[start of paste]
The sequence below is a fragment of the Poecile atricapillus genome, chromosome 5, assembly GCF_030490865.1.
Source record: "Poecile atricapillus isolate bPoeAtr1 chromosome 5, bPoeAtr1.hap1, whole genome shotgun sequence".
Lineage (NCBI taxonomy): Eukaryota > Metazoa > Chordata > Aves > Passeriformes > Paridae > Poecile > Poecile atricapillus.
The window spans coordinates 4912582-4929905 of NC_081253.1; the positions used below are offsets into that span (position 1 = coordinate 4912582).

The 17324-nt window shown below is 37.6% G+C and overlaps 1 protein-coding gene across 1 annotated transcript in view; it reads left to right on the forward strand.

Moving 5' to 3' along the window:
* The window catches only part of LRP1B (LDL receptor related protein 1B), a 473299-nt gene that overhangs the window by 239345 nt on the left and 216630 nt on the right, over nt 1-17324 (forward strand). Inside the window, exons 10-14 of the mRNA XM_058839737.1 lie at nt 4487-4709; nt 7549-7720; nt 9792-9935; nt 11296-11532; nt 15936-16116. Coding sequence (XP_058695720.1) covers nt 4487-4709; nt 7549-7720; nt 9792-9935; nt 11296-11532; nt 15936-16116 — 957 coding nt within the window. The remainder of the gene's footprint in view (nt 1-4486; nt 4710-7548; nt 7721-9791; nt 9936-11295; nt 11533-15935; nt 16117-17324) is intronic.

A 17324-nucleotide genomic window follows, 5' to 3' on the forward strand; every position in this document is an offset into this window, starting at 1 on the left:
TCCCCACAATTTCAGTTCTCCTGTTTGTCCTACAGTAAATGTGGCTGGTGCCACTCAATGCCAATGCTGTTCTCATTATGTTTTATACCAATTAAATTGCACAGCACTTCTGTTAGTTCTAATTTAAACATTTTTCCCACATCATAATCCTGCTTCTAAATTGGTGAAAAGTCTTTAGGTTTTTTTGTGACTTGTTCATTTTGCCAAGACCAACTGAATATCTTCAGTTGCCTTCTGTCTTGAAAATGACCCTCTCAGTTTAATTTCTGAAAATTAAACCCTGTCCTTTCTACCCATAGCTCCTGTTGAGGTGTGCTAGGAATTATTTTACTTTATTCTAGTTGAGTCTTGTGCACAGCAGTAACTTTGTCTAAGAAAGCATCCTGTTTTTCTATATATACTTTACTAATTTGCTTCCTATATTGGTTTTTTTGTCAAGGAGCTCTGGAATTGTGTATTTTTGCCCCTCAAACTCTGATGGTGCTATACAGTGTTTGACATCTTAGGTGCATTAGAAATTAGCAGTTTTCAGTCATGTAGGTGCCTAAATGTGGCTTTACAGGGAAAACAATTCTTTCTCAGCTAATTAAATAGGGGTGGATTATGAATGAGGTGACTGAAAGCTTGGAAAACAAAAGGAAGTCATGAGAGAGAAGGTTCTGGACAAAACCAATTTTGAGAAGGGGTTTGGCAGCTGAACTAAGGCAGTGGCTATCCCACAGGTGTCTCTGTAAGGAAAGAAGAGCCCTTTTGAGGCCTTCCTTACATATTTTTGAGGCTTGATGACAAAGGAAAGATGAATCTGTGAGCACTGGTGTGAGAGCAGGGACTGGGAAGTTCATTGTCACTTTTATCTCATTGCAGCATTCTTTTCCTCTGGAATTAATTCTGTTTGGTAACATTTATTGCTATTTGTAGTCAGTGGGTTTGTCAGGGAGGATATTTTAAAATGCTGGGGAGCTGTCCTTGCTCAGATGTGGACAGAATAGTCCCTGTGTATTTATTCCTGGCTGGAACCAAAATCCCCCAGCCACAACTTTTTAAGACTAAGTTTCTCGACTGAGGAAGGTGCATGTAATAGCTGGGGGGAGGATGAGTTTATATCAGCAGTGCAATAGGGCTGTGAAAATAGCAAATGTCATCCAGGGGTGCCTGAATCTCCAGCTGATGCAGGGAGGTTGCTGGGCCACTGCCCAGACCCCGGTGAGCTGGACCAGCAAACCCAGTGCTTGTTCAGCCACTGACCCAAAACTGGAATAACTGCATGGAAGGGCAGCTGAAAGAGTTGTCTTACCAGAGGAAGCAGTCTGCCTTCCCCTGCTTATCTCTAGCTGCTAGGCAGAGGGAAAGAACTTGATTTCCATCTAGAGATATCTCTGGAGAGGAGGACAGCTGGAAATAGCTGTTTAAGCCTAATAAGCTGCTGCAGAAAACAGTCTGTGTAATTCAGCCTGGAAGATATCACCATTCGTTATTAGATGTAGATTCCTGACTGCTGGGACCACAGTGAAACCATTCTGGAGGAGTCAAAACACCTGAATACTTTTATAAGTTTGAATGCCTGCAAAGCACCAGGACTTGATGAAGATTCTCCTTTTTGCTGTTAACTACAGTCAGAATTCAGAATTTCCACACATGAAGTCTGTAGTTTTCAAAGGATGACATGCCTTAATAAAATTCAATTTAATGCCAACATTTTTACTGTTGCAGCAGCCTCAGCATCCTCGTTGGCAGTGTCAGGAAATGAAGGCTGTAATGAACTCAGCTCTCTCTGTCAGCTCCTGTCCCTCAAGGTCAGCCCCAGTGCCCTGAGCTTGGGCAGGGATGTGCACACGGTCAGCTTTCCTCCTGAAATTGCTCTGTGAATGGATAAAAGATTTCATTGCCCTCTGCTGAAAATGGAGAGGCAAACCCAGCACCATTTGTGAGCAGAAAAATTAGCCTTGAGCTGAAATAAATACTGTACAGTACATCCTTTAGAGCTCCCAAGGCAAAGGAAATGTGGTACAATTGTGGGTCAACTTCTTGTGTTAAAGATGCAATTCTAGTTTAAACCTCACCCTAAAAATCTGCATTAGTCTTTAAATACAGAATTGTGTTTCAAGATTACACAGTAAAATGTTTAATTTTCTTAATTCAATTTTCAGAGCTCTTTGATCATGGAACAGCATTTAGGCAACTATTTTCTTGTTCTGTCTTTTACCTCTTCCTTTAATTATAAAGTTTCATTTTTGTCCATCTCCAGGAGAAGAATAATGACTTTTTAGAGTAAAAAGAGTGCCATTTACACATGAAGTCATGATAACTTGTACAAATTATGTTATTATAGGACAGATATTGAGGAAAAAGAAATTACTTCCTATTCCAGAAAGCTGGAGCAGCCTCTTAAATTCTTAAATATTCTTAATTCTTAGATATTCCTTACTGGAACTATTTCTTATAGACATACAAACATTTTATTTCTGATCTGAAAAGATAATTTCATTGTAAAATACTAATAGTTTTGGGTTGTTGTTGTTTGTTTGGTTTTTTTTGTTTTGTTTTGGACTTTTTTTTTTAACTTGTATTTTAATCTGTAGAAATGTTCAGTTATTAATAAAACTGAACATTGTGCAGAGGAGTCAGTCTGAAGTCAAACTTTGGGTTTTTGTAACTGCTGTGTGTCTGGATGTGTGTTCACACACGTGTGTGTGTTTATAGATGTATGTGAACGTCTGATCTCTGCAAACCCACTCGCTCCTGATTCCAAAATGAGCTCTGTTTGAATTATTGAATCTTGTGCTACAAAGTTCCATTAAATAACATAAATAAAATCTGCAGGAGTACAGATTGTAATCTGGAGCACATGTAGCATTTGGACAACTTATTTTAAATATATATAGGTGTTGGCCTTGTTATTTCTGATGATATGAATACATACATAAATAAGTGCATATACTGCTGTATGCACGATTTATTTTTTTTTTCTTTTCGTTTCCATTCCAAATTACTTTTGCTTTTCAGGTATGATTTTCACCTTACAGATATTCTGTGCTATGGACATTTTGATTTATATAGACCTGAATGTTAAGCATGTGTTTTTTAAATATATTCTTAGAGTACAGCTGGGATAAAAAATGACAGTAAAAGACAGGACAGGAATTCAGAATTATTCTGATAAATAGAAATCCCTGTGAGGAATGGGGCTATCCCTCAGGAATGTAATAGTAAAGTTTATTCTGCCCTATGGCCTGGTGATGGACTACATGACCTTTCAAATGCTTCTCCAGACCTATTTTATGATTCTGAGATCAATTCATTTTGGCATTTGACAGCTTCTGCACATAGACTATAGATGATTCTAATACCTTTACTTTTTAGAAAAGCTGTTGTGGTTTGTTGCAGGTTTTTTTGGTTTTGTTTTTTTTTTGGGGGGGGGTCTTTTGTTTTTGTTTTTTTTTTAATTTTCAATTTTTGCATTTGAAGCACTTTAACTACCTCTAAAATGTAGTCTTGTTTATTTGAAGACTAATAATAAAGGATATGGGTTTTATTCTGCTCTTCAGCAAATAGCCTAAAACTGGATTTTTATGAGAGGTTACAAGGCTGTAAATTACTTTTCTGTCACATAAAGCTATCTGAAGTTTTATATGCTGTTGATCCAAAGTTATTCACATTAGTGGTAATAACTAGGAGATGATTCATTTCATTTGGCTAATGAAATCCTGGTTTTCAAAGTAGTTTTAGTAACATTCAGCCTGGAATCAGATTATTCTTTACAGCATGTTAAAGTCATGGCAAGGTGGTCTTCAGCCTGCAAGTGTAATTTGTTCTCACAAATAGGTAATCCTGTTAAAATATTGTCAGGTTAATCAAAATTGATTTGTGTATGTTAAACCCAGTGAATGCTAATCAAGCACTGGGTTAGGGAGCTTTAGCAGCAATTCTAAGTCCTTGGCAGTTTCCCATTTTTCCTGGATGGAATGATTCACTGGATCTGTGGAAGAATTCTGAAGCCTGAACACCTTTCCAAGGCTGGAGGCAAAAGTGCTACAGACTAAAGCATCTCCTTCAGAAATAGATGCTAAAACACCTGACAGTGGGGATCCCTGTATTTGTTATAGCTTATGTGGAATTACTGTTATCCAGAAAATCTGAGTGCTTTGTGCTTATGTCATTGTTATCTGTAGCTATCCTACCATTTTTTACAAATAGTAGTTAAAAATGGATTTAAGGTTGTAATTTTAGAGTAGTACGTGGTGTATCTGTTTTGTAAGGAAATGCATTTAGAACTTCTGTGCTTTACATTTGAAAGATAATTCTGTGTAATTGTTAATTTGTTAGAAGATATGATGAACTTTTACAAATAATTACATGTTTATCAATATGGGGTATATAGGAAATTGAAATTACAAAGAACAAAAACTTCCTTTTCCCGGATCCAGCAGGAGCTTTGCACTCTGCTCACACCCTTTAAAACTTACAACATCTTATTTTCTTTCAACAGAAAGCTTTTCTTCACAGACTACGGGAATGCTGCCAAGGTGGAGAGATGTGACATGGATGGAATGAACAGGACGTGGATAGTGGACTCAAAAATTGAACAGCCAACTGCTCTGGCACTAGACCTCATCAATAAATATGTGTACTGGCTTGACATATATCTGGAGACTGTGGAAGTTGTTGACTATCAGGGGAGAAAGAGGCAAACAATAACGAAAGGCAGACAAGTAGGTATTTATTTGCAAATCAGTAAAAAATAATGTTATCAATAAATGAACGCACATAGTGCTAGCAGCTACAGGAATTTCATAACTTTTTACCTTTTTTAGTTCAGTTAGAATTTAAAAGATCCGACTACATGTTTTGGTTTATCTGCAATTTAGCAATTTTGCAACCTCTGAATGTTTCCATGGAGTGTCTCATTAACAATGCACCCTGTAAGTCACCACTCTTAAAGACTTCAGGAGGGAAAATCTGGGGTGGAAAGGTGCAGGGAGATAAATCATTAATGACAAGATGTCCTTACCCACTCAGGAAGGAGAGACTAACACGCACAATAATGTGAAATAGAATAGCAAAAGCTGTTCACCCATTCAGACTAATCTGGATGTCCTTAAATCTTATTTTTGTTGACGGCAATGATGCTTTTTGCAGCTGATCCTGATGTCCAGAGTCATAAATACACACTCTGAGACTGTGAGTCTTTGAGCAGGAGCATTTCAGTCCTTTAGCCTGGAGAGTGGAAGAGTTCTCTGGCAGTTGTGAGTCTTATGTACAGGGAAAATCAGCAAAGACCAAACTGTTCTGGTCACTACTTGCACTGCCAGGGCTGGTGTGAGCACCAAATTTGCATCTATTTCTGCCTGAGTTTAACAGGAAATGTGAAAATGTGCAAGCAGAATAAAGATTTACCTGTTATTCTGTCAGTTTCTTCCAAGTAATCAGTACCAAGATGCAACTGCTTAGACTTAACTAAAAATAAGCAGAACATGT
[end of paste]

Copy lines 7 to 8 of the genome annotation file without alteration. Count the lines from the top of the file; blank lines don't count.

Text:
* The window catches only part of LRP1B (LDL receptor related protein 1B), a 473299-nt gene that overhangs the window by 239345 nt on the left and 216630 nt on the right, over nt 1-17324 (forward strand). Inside the window, exons 10-14 of the mRNA XM_058839737.1 lie at nt 4487-4709; nt 7549-7720; nt 9792-9935; nt 11296-11532; nt 15936-16116. Coding sequence (XP_058695720.1) covers nt 4487-4709; nt 7549-7720; nt 9792-9935; nt 11296-11532; nt 15936-16116 — 957 coding nt within the window. The remainder of the gene's footprint in view (nt 1-4486; nt 4710-7548; nt 7721-9791; nt 9936-11295; nt 11533-15935; nt 16117-17324) is intronic.

A 17324-nucleotide genomic window follows, 5' to 3' on the forward strand; every position in this document is an offset into this window, starting at 1 on the left: